When Astronaut Mark Watney (Matt Damon) is left for dead on the red planet, NASA declares him a hero. A funeral is had and a monument is erected in his honor. The problem is that Mark ain’t dead.
As the sad news is delivered to his friends and family back home, a very much alive Mark struggles to figure out how to make his limited food and water supplies stretch. Meanwhile, his fellow astronauts, actively mourning his “loss,” are headed back to Earth in their spaceship. But when Mark figures out a way communicate with home, everything changes.
Director Ridley Scott returns to science fiction in a big way with “The Martian,” writer Drew Goddard’s adaptation of Andy Weir’s bestseller. Fascinating and inspirational, Scott may have his best film in years – “The Martian” is a real winner.
No doubt falling into the “hard science” variety of the often ridiculous and fantastical genre, everything in this film feels authentic and grounded. Months pass as Mark implements plans including methodically growing potatoes, which, according to the Farmer’s Almanac, takes about 10 weeks here on our planet. Mars is a barren and cold place where nothing grows, but Mark’s a botanist and figures out a practical, if particularly stinky, way to farm. And it’s really interesting even to the point of being magical.
Unlike “Cast Away,” which I really liked, “The Martian” isn’t exclusively a one-man show. There is a large cast of characters, all recognizable faces, who work feverishly to rescue Mark.NASA is led by the no-nonsense Teddy Sanders (Jeff Daniels), who has to constantly deal with transparency issues staying one step ahead of the press on Earth.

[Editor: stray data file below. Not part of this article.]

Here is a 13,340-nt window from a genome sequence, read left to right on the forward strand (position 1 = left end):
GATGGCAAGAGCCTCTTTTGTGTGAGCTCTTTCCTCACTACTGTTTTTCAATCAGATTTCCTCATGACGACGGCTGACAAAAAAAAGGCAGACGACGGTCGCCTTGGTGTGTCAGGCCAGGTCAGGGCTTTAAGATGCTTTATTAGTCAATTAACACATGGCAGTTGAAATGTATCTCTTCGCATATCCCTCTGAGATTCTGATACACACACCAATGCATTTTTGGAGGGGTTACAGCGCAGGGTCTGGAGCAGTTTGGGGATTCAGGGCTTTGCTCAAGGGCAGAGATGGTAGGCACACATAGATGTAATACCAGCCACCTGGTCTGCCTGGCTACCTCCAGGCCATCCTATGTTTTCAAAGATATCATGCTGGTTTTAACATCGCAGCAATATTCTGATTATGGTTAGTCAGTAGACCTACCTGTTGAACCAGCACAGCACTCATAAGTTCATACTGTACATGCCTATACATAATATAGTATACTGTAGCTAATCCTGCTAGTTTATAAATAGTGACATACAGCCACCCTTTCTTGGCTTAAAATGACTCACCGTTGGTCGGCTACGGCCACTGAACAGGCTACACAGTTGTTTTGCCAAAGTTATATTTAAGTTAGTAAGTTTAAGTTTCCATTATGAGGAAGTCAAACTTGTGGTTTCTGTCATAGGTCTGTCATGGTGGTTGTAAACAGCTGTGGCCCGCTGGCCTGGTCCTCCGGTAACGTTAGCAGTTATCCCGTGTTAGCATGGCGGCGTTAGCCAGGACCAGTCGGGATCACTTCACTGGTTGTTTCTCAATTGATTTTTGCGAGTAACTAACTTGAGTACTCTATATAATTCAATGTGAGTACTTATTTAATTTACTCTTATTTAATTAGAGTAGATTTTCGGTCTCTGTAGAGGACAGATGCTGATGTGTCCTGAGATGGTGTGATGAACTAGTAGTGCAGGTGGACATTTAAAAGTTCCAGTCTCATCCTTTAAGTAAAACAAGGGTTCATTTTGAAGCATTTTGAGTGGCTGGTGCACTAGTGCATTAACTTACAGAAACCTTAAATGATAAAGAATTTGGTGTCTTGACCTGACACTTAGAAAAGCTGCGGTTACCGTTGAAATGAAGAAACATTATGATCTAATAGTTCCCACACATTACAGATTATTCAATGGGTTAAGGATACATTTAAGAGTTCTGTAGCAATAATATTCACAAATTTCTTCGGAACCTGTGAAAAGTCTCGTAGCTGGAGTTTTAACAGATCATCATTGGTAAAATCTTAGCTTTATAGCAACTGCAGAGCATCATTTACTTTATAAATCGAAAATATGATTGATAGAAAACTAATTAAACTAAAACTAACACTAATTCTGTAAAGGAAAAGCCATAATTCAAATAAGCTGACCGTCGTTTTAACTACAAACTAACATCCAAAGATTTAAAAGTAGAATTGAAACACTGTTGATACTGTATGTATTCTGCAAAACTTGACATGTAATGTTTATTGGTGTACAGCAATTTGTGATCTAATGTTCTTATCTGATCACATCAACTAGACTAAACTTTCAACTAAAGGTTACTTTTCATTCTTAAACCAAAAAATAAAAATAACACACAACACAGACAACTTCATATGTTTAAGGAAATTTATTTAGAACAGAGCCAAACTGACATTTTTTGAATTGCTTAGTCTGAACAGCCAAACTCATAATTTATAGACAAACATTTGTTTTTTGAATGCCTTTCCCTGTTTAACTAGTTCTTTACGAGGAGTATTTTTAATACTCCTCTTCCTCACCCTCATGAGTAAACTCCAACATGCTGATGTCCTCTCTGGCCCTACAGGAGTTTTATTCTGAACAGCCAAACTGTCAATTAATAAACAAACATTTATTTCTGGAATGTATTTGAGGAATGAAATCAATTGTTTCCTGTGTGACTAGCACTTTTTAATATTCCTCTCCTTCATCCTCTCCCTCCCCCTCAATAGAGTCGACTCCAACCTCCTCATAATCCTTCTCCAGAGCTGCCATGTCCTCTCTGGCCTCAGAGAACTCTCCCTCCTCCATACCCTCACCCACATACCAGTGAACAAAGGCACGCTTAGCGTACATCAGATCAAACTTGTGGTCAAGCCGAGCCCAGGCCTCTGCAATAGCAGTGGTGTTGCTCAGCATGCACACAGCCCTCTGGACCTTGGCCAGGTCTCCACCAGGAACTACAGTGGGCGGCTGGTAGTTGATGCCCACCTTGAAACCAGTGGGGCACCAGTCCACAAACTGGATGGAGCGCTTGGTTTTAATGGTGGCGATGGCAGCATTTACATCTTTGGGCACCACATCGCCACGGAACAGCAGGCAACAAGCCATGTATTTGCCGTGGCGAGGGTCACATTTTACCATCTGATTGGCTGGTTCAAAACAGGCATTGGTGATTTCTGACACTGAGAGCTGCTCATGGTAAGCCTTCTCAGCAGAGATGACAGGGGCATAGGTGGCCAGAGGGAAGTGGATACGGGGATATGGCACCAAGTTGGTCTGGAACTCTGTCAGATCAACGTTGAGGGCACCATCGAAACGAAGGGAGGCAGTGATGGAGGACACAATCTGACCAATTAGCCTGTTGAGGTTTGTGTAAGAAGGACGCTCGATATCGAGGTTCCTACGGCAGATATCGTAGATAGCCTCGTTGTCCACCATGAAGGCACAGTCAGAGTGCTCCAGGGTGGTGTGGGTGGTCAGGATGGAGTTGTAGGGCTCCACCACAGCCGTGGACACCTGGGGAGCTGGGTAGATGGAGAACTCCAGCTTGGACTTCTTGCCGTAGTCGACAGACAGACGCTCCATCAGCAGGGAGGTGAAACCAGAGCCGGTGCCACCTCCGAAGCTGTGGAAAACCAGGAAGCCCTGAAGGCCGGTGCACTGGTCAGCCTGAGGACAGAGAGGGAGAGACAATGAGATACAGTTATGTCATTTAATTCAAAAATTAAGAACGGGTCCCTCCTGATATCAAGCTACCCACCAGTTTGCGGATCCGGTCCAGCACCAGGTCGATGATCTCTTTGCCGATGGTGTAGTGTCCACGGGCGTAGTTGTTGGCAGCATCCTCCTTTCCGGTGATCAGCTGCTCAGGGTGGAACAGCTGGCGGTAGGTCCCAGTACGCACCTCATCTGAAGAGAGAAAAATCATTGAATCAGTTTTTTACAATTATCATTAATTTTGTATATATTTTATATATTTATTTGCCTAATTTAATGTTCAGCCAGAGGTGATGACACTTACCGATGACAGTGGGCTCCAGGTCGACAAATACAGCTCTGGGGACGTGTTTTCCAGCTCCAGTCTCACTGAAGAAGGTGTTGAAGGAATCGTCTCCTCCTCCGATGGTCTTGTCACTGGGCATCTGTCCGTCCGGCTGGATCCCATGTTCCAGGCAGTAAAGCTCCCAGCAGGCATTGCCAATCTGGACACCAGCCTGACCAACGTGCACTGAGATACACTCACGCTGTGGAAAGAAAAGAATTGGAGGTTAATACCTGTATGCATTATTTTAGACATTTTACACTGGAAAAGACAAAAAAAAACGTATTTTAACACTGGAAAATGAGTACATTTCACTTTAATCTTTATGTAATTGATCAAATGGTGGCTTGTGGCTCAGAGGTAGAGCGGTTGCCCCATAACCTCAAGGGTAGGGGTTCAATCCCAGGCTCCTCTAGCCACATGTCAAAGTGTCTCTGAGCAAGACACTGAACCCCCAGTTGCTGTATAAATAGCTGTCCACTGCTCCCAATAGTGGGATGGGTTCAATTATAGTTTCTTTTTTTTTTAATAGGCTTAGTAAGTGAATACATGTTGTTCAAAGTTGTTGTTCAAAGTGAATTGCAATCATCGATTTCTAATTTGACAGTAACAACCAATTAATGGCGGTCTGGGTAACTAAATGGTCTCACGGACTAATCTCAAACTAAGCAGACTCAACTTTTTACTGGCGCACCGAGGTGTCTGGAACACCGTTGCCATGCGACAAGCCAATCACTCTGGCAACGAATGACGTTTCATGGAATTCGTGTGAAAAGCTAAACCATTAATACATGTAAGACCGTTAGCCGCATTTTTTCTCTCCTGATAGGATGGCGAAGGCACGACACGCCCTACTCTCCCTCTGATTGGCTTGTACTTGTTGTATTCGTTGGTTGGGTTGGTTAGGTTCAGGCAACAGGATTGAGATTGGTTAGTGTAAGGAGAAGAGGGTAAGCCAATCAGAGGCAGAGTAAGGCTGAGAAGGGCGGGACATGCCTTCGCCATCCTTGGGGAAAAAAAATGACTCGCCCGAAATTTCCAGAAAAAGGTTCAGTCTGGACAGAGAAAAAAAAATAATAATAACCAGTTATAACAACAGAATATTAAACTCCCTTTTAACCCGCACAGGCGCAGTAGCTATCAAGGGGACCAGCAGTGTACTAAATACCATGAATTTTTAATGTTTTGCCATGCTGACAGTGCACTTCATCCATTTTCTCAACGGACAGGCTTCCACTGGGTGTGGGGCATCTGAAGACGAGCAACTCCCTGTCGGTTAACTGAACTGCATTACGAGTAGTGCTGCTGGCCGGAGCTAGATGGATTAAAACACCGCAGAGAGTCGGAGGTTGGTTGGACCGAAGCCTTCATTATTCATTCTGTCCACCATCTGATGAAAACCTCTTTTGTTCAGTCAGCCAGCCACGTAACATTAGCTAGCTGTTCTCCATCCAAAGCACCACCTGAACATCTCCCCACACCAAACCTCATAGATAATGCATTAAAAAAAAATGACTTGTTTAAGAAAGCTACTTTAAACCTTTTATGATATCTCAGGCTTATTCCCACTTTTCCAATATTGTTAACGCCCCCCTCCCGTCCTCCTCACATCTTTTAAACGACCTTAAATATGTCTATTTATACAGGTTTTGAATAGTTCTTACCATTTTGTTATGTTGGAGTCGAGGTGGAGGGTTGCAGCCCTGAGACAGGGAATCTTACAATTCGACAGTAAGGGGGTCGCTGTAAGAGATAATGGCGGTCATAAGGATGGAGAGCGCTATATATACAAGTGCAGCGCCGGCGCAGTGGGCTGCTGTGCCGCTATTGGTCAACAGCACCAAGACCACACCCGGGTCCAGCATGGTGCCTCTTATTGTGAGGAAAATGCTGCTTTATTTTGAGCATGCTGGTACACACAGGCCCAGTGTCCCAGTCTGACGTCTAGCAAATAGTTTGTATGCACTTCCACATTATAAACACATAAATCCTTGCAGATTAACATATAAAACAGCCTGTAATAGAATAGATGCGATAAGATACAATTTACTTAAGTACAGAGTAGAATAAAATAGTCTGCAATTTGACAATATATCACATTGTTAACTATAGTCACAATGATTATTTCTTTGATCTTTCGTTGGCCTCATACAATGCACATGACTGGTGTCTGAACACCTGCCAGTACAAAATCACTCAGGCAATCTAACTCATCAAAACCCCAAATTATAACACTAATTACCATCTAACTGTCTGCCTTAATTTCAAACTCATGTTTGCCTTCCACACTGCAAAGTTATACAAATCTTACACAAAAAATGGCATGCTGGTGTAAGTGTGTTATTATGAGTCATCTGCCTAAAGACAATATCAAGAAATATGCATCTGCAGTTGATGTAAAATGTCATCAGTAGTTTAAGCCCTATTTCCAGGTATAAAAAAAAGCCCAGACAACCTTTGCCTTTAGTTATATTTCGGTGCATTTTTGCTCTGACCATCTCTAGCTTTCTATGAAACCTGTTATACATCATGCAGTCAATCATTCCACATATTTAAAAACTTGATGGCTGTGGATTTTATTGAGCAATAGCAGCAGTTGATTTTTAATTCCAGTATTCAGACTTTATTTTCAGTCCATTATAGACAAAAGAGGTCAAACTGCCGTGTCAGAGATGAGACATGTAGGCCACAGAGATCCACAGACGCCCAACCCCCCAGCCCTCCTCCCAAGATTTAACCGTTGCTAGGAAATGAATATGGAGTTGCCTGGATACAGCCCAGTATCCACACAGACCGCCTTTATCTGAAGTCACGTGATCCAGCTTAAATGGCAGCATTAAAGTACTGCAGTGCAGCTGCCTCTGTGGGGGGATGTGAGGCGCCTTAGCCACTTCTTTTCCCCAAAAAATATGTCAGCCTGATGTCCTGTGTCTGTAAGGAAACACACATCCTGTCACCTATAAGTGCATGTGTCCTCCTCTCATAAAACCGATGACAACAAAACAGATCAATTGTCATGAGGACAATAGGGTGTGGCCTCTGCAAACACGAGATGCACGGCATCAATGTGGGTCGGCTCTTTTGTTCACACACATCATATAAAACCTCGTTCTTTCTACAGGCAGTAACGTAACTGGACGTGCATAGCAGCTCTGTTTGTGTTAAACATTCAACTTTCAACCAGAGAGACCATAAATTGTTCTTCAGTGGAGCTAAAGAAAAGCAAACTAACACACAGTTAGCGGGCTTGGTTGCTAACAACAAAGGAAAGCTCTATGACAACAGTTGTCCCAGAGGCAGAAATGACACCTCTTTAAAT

His PR liaison, Annie Montrose (Kristen Wiig), helps him manage the media storm while Vincent Kapoor (Chiwetel Ejiofor) engages the best brains to mount a return mission. One of those minds is Bruce Ng (Benedict Wong), who is seen largely in video conference calls. These people, and there are plenty more in the cast, all have first and last names, which you don’t always see in movies, and they have formal job titles designating each on-screen role and purpose.
The dizzying process is busy, and even though it is all told in a matter-of-fact fashion, it is impossible not to watch and appreciate the complex web that makes up the rescue team.
Damon plays Mark Watney as a really optimistic dude. And this optimism and “can-do” personality seems solidly credible. After all, if you were chosen to travel from one planet to another, you are probably a person who values life but also embraces death as a constant companion.
And this gives Mark a sarcastic, funny side as he jokes his way through his misadventure abroad. Most of the time, Mark talks to many different cameras (that look like Go-Pros) all scattered about his Martian home. Mark’s internal monologue helps us get inside him – it’s damned endearing.
If there is a failing to “The Martian,” it’s that we ultimately know how it ends. The tension builds consistently, but never did I feel that Mark was in danger of dying. And the action is a bit artificially pushed, especially during a “Gravity” like sequence. Comparisons to “Interstellar” are inevitable, especially with the presence of Matt Damon in both films.
But “The Martian” is a far better film in which the science seems to be believable and informative. And it’s the hard science combined with a human story of one-man’s rescue that makes “The Martian” fascinating and irresistible entertainment.